Before we go on to the next verse, it is important to consider the words of angel. Notice that the angel does not say that the Holy Spirit is going to come upon Mary and the child will be called holy and the Son of God. There is an important "therefore" in the sentence. The virgin birth is the reason the child will be called holy and the Son of God. This is very important to observe. The Holy Spirit is going to come upon Mary. THEREFORE, the child will be called holy — the Son of God. The virgin birth defines Jesus. The virgin birth proves Jesus is the Son of God. The virgin birth is the defining moment. There are many scholars today who say the birth of Jesus was not the miraculous virgin birth, but Jesus is still the Son of God. The angel says that such a belief is not possible. The virgin birth defines who Jesus is. The virgin birth proves that Jesus is not ordinary, but set apart from all of humanity (holy). The virgin birth proves Jesus is the Son of God. Consider the consequences otherwise. If this is not a virgin birth then Mary is a liar. She is a liar and a fornicator. Further, she is evil because she let her son believe that he was the product of a miraculous birth, letting him die on the cross believing a lie. She allows her son to die believing he is the Son of God when all along she was lying about his birth and simply was sexually immoral. You see that this simply cannot be. The virgin birth is everything to the life of Jesus and why I say that it defines Jesus. The virgin birth proves Jesus’ claims about who he is: the Son of God.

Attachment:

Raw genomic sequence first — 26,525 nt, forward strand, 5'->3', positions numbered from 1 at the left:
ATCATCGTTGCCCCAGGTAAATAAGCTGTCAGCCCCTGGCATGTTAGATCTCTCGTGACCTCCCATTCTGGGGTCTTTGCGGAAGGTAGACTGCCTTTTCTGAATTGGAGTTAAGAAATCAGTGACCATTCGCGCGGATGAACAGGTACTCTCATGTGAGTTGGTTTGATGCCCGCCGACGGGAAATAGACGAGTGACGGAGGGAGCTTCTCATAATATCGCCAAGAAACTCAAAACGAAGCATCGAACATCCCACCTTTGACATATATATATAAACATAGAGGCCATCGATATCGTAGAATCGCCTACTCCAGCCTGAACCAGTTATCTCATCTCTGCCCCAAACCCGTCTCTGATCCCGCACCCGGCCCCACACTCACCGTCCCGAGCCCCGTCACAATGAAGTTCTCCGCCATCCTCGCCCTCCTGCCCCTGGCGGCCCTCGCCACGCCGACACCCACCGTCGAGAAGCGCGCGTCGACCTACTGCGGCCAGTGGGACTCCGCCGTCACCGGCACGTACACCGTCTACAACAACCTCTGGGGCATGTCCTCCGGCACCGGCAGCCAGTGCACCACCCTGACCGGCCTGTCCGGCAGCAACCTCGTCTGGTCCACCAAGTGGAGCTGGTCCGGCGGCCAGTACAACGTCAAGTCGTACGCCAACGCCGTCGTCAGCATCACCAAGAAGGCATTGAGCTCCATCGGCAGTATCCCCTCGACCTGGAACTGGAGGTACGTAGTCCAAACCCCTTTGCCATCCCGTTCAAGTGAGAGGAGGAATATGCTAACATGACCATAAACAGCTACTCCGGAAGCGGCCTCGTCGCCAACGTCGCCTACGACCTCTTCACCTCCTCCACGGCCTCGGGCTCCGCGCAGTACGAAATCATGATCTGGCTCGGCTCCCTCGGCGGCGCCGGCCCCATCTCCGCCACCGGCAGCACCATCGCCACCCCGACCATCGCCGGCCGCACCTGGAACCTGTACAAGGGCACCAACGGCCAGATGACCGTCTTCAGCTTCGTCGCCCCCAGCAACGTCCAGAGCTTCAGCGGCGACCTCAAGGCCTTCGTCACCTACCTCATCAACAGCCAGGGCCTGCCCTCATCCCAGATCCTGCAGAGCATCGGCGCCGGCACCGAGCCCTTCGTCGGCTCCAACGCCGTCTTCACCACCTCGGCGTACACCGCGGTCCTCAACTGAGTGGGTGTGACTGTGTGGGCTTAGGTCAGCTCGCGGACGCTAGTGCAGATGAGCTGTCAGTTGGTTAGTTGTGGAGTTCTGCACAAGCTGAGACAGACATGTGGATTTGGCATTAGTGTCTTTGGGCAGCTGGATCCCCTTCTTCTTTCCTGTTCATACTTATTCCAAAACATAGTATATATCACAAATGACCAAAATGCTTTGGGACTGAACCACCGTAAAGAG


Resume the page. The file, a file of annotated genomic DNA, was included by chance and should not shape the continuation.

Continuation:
Notice verse 37 and let the words sink into your hearts and minds: "For nothing will be impossible with God." Do we believe those words? Or do we limit God and what he can do? Do we think that there are things that are not possible for God to accomplish? Do we pray to God as hopeful wishes, thinking that God cannot do what we are asking him to do? Essentially, I am asking you what God you are worshiping. If we are truly worshiping the Creator of heaven and earth and all creation, then there is nothing that God cannot do. By definition, God has the power to accomplish anything. It is not a power problem for him. As God asked Moses, "Is the arm of the Lord shortened?" (Numbers 11:23). Is there something God cannot accomplish? We must change our thinking to believing that there is nothing that God cannot do. We see this thinking reflected in the lives of God’s people through history and throughout the scriptures. God can change the outcome. God is all-powerful. Imagine if God were to come to you and tell you that a miracle was about to take place in your life. Perhaps a miracle like Mary’s or something else that breaks the laws of the universe, would we believe it could happen? I think our first response would be that we don’t have to worry about that because God has not done anything like that for 1900 years. But that is the thought I want you to work with because it has been a very long time since God had acted in the lives of his people in the days of Mary also! It has been more than 400 years since God spoke to the people. It had been more than 400 years since a prophet of God had walked the earth. It had been more than 500 years since a true miracle of God had occurred, with Daniel in the lion’s den. Further, miracles had not regularly occurred since the days of Elijah and Elisha, nearly 800 years previously. Let us not think that miracles were regular occurrences that were readily accepted. Mary had to believe that all things were possible with God. Mary had to have the mind that God can do anything that he says.